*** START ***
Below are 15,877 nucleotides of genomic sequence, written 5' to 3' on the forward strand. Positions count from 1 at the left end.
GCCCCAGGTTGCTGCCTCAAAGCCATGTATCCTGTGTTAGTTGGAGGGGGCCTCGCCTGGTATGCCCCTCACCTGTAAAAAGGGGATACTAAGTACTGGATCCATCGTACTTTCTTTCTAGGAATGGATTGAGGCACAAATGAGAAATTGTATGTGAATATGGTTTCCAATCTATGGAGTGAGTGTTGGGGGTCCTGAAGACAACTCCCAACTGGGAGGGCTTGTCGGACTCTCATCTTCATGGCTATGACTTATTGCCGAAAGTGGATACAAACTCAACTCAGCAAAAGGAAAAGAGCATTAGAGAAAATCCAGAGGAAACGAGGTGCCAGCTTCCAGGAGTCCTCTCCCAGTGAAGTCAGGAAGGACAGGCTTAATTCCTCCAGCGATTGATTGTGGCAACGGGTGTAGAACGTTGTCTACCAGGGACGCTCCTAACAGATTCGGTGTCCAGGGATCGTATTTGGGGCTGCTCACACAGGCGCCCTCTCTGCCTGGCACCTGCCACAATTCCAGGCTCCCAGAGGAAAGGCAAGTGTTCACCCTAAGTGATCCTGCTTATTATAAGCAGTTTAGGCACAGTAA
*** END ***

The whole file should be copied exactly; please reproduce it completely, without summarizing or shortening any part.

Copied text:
Below are 15,877 nucleotides of genomic sequence, written 5' to 3' on the forward strand. Positions count from 1 at the left end.
GCCCCAGGTTGCTGCCTCAAAGCCATGTATCCTGTGTTAGTTGGAGGGGGCCTCGCCTGGTATGCCCCTCACCTGTAAAAAGGGGATACTAAGTACTGGATCCATCGTACTTTCTTTCTAGGAATGGATTGAGGCACAAATGAGAAATTGTATGTGAATATGGTTTCCAATCTATGGAGTGAGTGTTGGGGGTCCTGAAGACAACTCCCAACTGGGAGGGCTTGTCGGACTCTCATCTTCATGGCTATGACTTATTGCCGAAAGTGGATACAAACTCAACTCAGCAAAAGGAAAAGAGCATTAGAGAAAATCCAGAGGAAACGAGGTGCCAGCTTCCAGGAGTCCTCTCCCAGTGAAGTCAGGAAGGACAGGCTTAATTCCTCCAGCGATTGATTGTGGCAACGGGTGTAGAACGTTGTCTACCAGGGACGCTCCTAACAGATTCGGTGTCCAGGGATCGTATTTGGGGCTGCTCACACAGGCGCCCTCTCTGCCTGGCACCTGCCACAATTCCAGGCTCCCAGAGGAAAGGCAAGTGTTCACCCTAAGTGATCCTGCTTATTATAAGCAGTTTAGGCACAGTAA